The Assyrian monarchs had cultural interests beyond self-promotion.  For instance it was Ashurbanipal, around 650 B.C., who collected the literature of ancient Sumer, Akkad, and Babylonia in the palace at Nineveh, where it was found by Sir Henry Layard in 1849. Before we get too impressed by this accomplishment, it should be said that this collection was done in a typically Assyrian manner -- they stole the books.

 One wonders if this royal book collecting perhaps impoverished the old culture. As we shall see, the old Mesopotamian literate culture was not as  healthy as it once was.

The great Assyrian empire of the 8th and 7th centuries, despite all efforts at organization remained  inherently unstable. Under Sargon II, (d. 705), it included the whole Fertile Crescent and important parts of Anatolia and Iran. Assyria had many subjects and tributaries, and control of the overland routes from the Persian Gulf to the Mediterranean. Yet the empire never settled down.  The great wars of Sargon's successors were, even when they looked like new conquests, mainly efforts to defeat enemies who threatened their position in the provinces, and neighbors like Egypt and the Chaldeans (another Semitic group emerging from the desert south of Mesopotamia) who stirred up trouble in the provinces.

Assyria took on all of these groups, invading and looting Egypt, devastating Elam, and razing to the ground a rebellious city of Babylon, even though Assyrians had for centuries revered the city as the capital and home of their own civilization, and considered its temples to be holy places. Therefore the destruction of Babylon, which was soon rebuilt, is one indicator of the strain that the Assyrian system was undergoing.

The fall of Assyria was quick when it happened. In a generation, Nineveh, the main capital, went from mistress of the world to a deserted ruin. The Medes and the Persians, nomadic horsemen who had moved into Iran in recent decades, were partly responsible. It seems, though, that Babylonia, under Chaldaean leadership, masterminded an alliance with these Iranians to destroy Assyria, in the year 609 B.C.

Babylon, under the leadership of Nabopolassar, succeeded to imperial leadership, based on the domination of Mesopotamia; the Medes and Persians were alloted what, in an older world, had been the peripheral areas.

A few words should be said about this Babylonian empire before we end the lecture. To most contemporary observers, Babylonia must have seemed like a revitalized version of Assyria. Its power and wealth were astonishing: Nebuchadrezzar, Nabopolassar's successor, built the vast city of Babylonia that astonished visitors for centuries thereafter, and gave Babylon the place in literature and proverb.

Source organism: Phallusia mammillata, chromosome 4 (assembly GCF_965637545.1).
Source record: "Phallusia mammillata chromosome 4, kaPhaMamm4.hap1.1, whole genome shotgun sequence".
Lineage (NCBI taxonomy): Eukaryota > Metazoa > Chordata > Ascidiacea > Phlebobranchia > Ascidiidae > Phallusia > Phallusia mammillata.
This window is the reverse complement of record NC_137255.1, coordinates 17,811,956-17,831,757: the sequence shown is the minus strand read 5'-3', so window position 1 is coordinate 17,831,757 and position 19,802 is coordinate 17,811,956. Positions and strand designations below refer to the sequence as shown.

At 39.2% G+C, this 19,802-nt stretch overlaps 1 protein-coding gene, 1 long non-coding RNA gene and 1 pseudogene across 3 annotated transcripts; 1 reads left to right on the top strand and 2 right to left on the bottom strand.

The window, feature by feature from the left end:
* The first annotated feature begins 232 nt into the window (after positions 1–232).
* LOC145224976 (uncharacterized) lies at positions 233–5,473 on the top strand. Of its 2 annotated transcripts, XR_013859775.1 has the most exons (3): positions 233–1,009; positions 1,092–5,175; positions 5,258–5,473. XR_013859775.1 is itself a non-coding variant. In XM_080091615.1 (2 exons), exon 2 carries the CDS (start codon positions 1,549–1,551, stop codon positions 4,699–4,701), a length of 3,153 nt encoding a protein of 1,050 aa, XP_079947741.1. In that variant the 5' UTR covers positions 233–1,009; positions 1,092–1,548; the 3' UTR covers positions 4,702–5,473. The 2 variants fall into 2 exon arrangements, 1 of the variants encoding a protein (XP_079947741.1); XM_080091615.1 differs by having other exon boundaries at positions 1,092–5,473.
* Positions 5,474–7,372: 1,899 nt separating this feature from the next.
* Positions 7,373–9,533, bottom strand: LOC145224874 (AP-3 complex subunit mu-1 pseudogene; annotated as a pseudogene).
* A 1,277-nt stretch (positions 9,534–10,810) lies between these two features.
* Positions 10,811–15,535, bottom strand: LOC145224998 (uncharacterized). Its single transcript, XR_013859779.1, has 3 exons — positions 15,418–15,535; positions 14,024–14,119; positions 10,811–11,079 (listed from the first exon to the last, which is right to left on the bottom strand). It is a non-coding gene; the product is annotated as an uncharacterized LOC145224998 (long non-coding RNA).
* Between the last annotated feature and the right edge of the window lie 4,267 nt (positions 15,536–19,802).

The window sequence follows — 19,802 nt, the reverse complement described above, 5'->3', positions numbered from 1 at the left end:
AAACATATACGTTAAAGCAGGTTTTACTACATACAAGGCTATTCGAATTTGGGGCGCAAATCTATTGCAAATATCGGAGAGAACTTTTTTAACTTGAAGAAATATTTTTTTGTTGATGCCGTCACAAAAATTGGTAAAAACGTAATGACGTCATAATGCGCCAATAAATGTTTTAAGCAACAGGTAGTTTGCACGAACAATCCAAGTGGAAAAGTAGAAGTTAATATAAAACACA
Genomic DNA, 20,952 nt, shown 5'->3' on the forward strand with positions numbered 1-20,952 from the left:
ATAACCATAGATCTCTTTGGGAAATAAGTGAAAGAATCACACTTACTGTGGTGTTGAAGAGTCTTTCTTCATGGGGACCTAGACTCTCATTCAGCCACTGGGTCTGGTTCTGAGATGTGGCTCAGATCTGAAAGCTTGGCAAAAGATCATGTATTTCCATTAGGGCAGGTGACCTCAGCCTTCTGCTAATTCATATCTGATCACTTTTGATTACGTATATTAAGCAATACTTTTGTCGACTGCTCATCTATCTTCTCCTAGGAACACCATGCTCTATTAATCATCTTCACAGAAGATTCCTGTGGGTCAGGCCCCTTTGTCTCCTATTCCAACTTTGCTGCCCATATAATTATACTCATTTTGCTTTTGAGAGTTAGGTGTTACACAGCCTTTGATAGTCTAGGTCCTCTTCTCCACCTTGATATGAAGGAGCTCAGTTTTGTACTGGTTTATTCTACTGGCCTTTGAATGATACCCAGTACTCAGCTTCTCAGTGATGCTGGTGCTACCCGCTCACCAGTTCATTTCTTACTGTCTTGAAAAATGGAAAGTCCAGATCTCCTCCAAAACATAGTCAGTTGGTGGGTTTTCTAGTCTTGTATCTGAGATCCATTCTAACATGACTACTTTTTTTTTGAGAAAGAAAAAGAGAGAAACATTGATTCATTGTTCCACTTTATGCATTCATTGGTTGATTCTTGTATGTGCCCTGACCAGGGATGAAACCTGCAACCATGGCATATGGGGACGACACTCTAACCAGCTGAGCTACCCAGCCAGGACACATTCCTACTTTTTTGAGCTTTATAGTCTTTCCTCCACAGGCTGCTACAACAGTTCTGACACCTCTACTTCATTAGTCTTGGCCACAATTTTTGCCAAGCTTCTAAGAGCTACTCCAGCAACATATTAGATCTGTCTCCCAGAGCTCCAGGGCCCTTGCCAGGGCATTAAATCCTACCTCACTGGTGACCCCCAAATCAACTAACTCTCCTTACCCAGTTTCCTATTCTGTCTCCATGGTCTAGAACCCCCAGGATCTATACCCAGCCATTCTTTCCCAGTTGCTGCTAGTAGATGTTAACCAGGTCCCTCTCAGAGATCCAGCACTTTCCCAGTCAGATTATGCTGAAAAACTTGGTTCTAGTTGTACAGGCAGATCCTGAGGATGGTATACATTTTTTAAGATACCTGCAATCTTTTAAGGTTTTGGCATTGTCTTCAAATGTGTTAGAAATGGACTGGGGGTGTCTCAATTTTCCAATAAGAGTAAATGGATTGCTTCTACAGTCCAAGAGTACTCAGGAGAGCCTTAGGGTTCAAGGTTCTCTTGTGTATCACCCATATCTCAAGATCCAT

The Babylonian monarchs played the role of grand patron of their ancient, prestigious culture perhaps better than the Assyrians.  The Babylonian empire, however, could be just as ferocious as the Assyrian. It was Babylon, not Assyria, that destroyed the Kingdom of Judah, and deported its population en masse to their famous Babylonian Captivity.

But Babylon, like Assyria, had problems controlling distant regions that it considered important for its security: especially Syria, its outlet to the now thriving Mediterranean commercial arena. In the second half of the fifth century, Babylon collided with its former allies and suddenly collapsed. This incident inspired one of the best-known parts of the Old Testament, the book of Daniel. According to this account, Belshazzar king of Babylon was feasting, and drinking with his wives and concubines form the gold goblets taken from the temple at Jerusalem when {Daniel 5:5-7} "suddenly the fingers of a human hand appeared and wrote on the plaster of the wall  MENE, MENE, TEKEL, PARSIN,"  words which prophesied his downfall.

The prophecy was borne out {5:30}: "That very night Belshazzar, king of the Babylonians, was slain, and Darius the Mede took over the kingdom." The Book of Daniel is more of a historical novel than accurate history, but the Babylonian empire did fall almost as quickly as the Biblical writer said, in the year 539, with hardly a fight.

Nabonidus was the last ruler of Mesopotamia who could claim to represent the old native tradition. From henceforth, Mesopotamia would be ruled by outsiders, in the first instance the Persians. In retrospect, the Babylonian empire, while politically it helped clear the way for bigger empires in the future, was the Indian summer of Mesopotamian civilization. The culture founded by the Sumerians was now entering a slow decline. By A.D. 100, even cunieform would be forgotten.

 We have been examining the years 1000 to 500 B.C. in the Middle East as an era of empire building and of the fall of empires. To the west, the years 1000 to 500 were years of urban and commercial expansion in the Mediterranean, expansion that laid the basis for European civilization and supplied the ultimate heirs to the empires of Sumer, Akkad, and Assyria. That will be our subject next time.


BIBLIOGRAPHY

Harry M. Orlinsky, Ancient Israel. (NU)
Georges Roux, Ancient Iraq
This site has been visited times since September 1, 1998.


Copyright (C) 1998, Steven Muhlberger.